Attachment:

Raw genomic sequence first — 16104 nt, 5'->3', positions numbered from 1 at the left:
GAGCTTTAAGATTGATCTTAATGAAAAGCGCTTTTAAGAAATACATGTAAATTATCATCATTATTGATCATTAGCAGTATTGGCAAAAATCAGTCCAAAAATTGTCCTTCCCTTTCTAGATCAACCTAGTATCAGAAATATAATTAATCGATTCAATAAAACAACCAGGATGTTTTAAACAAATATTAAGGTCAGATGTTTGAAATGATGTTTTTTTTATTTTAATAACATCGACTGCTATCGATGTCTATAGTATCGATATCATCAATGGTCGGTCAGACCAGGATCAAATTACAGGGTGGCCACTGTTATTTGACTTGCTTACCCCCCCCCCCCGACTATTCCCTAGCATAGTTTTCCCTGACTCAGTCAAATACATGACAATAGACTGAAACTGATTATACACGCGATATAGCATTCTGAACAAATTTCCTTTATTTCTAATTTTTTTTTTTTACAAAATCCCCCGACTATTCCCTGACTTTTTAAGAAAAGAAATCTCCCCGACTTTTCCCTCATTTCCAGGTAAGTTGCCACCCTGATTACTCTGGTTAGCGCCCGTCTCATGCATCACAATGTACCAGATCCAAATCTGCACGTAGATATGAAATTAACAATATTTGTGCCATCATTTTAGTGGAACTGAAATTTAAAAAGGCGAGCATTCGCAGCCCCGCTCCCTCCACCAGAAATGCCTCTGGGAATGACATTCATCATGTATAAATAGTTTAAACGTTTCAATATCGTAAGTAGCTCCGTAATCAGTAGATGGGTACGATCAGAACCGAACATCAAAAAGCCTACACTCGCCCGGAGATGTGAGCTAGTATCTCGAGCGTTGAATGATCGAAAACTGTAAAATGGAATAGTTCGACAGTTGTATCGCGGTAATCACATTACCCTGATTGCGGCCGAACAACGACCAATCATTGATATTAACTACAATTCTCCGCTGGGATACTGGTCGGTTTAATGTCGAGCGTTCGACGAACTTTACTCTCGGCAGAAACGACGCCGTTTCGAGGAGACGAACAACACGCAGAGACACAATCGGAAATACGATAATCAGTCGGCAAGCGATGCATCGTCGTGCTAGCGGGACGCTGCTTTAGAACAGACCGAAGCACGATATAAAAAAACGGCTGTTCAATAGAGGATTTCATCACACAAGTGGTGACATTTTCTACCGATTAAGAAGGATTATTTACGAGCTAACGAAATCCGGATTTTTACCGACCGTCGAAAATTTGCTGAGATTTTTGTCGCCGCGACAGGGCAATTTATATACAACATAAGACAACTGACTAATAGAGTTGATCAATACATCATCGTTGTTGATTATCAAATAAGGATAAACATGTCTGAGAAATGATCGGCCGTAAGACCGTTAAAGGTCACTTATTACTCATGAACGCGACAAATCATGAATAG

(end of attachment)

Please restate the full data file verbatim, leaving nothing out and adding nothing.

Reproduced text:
Raw genomic sequence first — 16104 nt, 5'->3', positions numbered from 1 at the left:
GAGCTTTAAGATTGATCTTAATGAAAAGCGCTTTTAAGAAATACATGTAAATTATCATCATTATTGATCATTAGCAGTATTGGCAAAAATCAGTCCAAAAATTGTCCTTCCCTTTCTAGATCAACCTAGTATCAGAAATATAATTAATCGATTCAATAAAACAACCAGGATGTTTTAAACAAATATTAAGGTCAGATGTTTGAAATGATGTTTTTTTTATTTTAATAACATCGACTGCTATCGATGTCTATAGTATCGATATCATCAATGGTCGGTCAGACCAGGATCAAATTACAGGGTGGCCACTGTTATTTGACTTGCTTACCCCCCCCCCCCGACTATTCCCTAGCATAGTTTTCCCTGACTCAGTCAAATACATGACAATAGACTGAAACTGATTATACACGCGATATAGCATTCTGAACAAATTTCCTTTATTTCTAATTTTTTTTTTTTACAAAATCCCCCGACTATTCCCTGACTTTTTAAGAAAAGAAATCTCCCCGACTTTTCCCTCATTTCCAGGTAAGTTGCCACCCTGATTACTCTGGTTAGCGCCCGTCTCATGCATCACAATGTACCAGATCCAAATCTGCACGTAGATATGAAATTAACAATATTTGTGCCATCATTTTAGTGGAACTGAAATTTAAAAAGGCGAGCATTCGCAGCCCCGCTCCCTCCACCAGAAATGCCTCTGGGAATGACATTCATCATGTATAAATAGTTTAAACGTTTCAATATCGTAAGTAGCTCCGTAATCAGTAGATGGGTACGATCAGAACCGAACATCAAAAAGCCTACACTCGCCCGGAGATGTGAGCTAGTATCTCGAGCGTTGAATGATCGAAAACTGTAAAATGGAATAGTTCGACAGTTGTATCGCGGTAATCACATTACCCTGATTGCGGCCGAACAACGACCAATCATTGATATTAACTACAATTCTCCGCTGGGATACTGGTCGGTTTAATGTCGAGCGTTCGACGAACTTTACTCTCGGCAGAAACGACGCCGTTTCGAGGAGACGAACAACACGCAGAGACACAATCGGAAATACGATAATCAGTCGGCAAGCGATGCATCGTCGTGCTAGCGGGACGCTGCTTTAGAACAGACCGAAGCACGATATAAAAAAACGGCTGTTCAATAGAGGATTTCATCACACAAGTGGTGACATTTTCTACCGATTAAGAAGGATTATTTACGAGCTAACGAAATCCGGATTTTTACCGACCGTCGAAAATTTGCTGAGATTTTTGTCGCCGCGACAGGGCAATTTATATACAACATAAGACAACTGACTAATAGAGTTGATCAATACATCATCGTTGTTGATTATCAAATAAGGATAAACATGTCTGAGAAATGATCGGCCGTAAGACCGTTAAAGGTCACTTATTACTCATGAACGCGACAAATCATGAATAG